For athletic development, ones training must include so much! I’ve seen so many people try to nail a technique again and again, only to fail, because they simply don’t realise that they aren’t yet strong enough to grasp it, or their mobility is inadequate, or maybe it’s a subtlety of body-awareness, or maybe they simply don’t realise (because few are truthful about this) just how damn long it takes to actually progress your athletic capacity.
In martial arts, we used to try to punch harder simply by trying to punch harder. We used to try to kick higher simply by raising the kicking target. But neither of these methods actually help you to progress very far. You may test the height of your kick by trying to reach a target, but to develop your kick? That’s something else. Coordination drills will be required. You will need to address flexibility and mobility of the hips and legs, of the trunk, balance and stability in general. You’ll need to strengthen and elongate. In my experience, one cannot achieve much development simply by trying to ‘do it better’, but if you break it down into workable components, then you have something you can really sink your teeth into.
If you’re physically incapable of performing a particular movement, strength of will, discipline and endless repetitions aren’t going to change that. If you can dig a little deeper, investigate your structure and mobility (mobility is where strength and range of motion meet), that will give you the best chance of discovering your capacity, learning about your body, and developing some sort of actual plan for progression. You’ll start to get a sense of what’s actually achievable, and as you progress, step by step, you’ll experience in a physical way what it means for that which was once impossible to become possible. And I simply cannot begin to describe how meaningful that is. It changes how you think about reality. You’ll start to develop a sense for what is impossible and impractical, and for what you cannot yet do, but you can realistically and specifically work towards.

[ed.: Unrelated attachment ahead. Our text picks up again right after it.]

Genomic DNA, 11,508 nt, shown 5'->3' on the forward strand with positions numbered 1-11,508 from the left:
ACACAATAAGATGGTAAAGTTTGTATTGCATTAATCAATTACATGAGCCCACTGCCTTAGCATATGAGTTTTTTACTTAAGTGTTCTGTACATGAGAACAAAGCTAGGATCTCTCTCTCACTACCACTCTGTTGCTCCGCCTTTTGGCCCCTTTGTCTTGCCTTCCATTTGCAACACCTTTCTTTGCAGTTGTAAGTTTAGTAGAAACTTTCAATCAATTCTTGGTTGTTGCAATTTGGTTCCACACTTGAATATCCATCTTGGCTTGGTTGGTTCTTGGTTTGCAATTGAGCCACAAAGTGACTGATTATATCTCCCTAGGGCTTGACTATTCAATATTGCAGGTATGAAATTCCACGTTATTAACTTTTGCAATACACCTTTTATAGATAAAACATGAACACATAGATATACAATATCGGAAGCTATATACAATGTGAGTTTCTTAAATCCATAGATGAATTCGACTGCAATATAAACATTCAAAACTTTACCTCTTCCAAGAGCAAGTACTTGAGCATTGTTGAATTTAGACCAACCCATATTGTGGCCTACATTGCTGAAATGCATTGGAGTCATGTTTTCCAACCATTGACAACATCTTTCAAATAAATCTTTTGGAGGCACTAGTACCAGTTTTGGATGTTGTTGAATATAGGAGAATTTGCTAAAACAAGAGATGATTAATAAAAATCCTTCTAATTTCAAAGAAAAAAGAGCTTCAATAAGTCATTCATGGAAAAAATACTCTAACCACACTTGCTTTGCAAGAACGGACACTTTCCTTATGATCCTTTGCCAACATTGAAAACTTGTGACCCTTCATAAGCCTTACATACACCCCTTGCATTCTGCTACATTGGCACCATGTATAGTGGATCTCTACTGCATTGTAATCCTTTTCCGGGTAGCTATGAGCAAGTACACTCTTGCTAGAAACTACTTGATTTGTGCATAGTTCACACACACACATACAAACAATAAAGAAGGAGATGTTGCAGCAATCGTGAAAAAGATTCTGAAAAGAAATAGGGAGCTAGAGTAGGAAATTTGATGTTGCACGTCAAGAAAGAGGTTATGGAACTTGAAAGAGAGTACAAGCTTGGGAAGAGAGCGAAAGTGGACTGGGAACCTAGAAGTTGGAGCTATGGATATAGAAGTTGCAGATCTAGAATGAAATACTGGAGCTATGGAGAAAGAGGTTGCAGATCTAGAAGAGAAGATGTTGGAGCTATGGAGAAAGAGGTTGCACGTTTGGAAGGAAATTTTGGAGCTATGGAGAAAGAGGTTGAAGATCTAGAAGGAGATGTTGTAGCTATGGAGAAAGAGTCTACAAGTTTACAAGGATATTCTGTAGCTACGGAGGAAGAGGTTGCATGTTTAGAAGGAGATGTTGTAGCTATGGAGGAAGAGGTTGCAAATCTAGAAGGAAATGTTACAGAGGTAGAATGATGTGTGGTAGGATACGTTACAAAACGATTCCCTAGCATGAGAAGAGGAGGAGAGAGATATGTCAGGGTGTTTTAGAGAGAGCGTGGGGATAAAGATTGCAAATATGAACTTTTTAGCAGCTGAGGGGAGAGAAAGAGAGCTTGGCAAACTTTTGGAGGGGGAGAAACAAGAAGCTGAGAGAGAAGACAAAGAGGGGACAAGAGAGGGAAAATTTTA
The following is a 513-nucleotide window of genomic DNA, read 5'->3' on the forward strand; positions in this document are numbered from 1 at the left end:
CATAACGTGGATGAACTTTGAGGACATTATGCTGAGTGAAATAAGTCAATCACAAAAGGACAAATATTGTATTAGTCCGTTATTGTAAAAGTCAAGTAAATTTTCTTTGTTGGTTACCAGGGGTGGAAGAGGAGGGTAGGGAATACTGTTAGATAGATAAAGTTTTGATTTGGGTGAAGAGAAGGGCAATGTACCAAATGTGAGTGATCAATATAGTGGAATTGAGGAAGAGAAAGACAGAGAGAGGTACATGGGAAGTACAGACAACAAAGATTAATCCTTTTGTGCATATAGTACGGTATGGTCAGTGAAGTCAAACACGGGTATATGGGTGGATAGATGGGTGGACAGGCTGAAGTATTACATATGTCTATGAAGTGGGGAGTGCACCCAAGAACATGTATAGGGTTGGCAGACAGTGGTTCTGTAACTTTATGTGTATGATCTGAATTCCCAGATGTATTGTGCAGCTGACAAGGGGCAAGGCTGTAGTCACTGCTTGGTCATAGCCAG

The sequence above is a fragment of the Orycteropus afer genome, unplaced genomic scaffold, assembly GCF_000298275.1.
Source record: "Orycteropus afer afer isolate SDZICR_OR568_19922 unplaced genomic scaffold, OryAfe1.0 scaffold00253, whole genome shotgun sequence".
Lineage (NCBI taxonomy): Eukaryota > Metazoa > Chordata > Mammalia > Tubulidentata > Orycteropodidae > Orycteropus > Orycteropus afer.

Because you’re developing self-knowledge, hopefully without self-judgement. You’re developing the skill of applying understanding and perspective to actions and training, you’re building patience for processes, but you’re not pandering to restrictive or dogmatic systems. You’ll discover that you are capable of more than you ever thought, and you’ll also discover what your limits really are. They’re real, but you’ll find they don’t lie where you thought they did. They’re all over the damn place!
It’s like that with chin-ups. I can’t tell you how often I see people just trying to muscle out a chin-up, when it’s simply too far beyond them. What usually happens is frustration, fatigue or injury, and zero progression. But if you can put your ego to the side, if you can invest in a process, give yourself three to nine months (and probably a year before any feeling of comfort or proficiency begins to develop), you can train the action in manageable steps. Use some assistance, work on range of motion exercises, elbow flexion, arm (shoulder) adduction and flexion, what-have-you.